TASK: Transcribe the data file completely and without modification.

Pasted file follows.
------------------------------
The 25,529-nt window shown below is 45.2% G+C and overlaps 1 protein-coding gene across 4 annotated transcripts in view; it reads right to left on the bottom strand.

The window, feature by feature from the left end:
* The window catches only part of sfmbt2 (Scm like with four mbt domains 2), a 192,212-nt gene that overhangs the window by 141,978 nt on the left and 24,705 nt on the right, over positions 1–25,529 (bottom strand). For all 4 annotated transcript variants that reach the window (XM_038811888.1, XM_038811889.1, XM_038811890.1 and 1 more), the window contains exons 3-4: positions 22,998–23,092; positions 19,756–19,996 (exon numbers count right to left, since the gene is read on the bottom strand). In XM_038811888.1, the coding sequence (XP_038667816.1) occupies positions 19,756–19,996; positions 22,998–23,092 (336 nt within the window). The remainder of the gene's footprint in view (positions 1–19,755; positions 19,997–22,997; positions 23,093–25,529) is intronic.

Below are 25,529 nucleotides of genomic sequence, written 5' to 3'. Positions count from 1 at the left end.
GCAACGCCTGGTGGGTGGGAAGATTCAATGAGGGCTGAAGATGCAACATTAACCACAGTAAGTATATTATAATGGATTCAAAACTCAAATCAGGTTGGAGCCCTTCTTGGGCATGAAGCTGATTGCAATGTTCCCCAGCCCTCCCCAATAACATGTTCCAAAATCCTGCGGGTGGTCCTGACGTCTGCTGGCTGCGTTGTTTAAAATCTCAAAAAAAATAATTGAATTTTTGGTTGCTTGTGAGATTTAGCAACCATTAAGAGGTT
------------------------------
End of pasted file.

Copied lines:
The 25,529-nt window shown below is 45.2% G+C and overlaps 1 protein-coding gene across 4 annotated transcripts in view; it reads right to left on the bottom strand.

The window, feature by feature from the left end:
* The window catches only part of sfmbt2 (Scm like with four mbt domains 2), a 192,212-nt gene that overhangs the window by 141,978 nt on the left and 24,705 nt on the right, over positions 1–25,529 (bottom strand). For all 4 annotated transcript variants that reach the window (XM_038811888.1, XM_038811889.1, XM_038811890.1 and 1 more), the window contains exons 3-4: positions 22,998–23,092; positions 19,756–19,996 (exon numbers count right to left, since the gene is read on the bottom strand). In XM_038811888.1, the coding sequence (XP_038667816.1) occupies positions 19,756–19,996; positions 22,998–23,092 (336 nt within the window). The remainder of the gene's footprint in view (positions 1–19,755; positions 19,997–22,997; positions 23,093–25,529) is intronic.

Below are 25,529 nucleotides of genomic sequence, written 5' to 3'. Positions count from 1 at the left end.
GCAACGCCTGGTGGGTGGGAAGATTCAATGAGGGCTGAAGATGCAACATTAACCACAGTAAGTATATTATAATGGATTCAAAACTCAAATCAGGTTGGAGCCCTTCTTGGGCATGAAGCTGATTGCAATGTTCCCCAGCCCTCCCCAATAACATGTTCCAAAATCCTGCGGGTGGTCCTGACGTCTGCTGGCTGCGTTGTTTAAAATCTCAAAAAAAATAATTGAATTTTTGGTTGCTTGTGAGATTTAGCAACCATTAAGAGGTT